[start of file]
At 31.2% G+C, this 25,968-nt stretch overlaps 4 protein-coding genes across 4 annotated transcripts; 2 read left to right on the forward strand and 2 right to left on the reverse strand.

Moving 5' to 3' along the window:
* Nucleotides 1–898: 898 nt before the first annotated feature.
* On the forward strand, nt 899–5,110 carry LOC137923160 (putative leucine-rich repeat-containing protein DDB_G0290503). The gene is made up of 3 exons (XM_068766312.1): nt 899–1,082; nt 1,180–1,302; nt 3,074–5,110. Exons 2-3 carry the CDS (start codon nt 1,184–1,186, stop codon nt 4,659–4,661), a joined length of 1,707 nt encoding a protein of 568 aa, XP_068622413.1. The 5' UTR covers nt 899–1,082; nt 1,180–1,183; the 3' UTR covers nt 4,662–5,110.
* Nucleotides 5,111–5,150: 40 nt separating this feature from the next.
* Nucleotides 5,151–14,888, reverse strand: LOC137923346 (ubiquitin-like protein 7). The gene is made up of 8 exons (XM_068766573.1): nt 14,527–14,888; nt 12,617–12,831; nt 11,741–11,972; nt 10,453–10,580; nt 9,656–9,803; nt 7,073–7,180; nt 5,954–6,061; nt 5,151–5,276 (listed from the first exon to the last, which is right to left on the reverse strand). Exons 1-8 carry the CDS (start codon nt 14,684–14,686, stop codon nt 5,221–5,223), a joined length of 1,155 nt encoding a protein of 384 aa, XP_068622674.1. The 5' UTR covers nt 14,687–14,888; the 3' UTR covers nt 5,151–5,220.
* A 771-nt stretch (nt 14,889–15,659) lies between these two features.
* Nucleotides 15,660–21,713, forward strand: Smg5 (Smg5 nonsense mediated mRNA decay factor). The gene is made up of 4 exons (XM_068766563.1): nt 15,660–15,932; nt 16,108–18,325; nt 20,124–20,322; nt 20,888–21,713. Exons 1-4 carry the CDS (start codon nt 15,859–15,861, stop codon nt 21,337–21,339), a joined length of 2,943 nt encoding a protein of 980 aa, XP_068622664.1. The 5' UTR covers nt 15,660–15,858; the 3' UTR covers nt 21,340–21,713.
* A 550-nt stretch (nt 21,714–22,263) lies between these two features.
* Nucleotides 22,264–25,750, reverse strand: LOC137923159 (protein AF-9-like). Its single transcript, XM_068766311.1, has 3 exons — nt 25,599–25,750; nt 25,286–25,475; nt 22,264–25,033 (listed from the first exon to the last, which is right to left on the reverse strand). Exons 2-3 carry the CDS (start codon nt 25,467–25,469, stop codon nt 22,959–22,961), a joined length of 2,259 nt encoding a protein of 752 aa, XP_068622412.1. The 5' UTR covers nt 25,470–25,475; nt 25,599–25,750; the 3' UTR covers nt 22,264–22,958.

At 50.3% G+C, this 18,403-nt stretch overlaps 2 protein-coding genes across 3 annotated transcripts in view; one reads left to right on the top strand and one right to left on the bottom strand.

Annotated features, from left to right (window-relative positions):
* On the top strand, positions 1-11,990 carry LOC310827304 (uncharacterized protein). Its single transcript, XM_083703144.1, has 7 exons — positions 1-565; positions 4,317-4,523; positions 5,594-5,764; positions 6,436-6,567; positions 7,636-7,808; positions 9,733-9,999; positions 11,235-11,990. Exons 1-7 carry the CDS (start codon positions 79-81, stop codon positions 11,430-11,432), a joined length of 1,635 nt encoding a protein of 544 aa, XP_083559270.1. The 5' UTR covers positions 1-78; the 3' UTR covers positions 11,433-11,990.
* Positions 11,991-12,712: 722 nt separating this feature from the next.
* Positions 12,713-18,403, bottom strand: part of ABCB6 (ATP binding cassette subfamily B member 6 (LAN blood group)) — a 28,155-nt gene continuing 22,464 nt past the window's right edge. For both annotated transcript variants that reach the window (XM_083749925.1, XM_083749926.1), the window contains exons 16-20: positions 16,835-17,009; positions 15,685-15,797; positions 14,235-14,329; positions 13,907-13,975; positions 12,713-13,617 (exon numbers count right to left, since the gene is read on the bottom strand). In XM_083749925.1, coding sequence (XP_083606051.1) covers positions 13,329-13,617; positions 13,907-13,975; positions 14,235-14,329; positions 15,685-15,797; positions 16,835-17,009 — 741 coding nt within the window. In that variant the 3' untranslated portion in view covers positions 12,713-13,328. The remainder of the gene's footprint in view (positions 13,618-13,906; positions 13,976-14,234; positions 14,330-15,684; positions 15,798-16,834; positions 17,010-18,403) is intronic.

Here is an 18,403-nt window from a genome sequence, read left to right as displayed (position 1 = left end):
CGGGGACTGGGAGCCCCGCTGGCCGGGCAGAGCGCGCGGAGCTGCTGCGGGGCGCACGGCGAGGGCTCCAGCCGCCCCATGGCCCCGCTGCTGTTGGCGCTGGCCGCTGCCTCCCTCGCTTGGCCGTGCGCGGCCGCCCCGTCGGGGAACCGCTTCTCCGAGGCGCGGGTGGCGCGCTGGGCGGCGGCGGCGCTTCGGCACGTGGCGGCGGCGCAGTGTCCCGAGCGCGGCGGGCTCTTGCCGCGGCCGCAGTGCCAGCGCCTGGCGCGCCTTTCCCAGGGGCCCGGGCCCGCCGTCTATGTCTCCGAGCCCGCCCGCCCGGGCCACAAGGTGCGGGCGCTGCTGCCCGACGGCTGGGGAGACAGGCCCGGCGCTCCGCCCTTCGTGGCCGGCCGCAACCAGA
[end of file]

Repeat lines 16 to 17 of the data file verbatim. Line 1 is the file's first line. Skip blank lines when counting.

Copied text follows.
Here is an 18,403-nt window from a genome sequence, read left to right as displayed (position 1 = left end):
CGGGGACTGGGAGCCCCGCTGGCCGGGCAGAGCGCGCGGAGCTGCTGCGGGGCGCACGGCGAGGGCTCCAGCCGCCCCATGGCCCCGCTGCTGTTGGCGCTGGCCGCTGCCTCCCTCGCTTGGCCGTGCGCGGCCGCCCCGTCGGGGAACCGCTTCTCCGAGGCGCGGGTGGCGCGCTGGGCGGCGGCGGCGCTTCGGCACGTGGCGGCGGCGCAGTGTCCCGAGCGCGGCGGGCTCTTGCCGCGGCCGCAGTGCCAGCGCCTGGCGCGCCTTTCCCAGGGGCCCGGGCCCGCCGTCTATGTCTCCGAGCCCGCCCGCCCGGGCCACAAGGTGCGGGCGCTGCTGCCCGACGGCTGGGGAGACAGGCCCGGCGCTCCGCCCTTCGTGGCCGGCCGCAACCAGA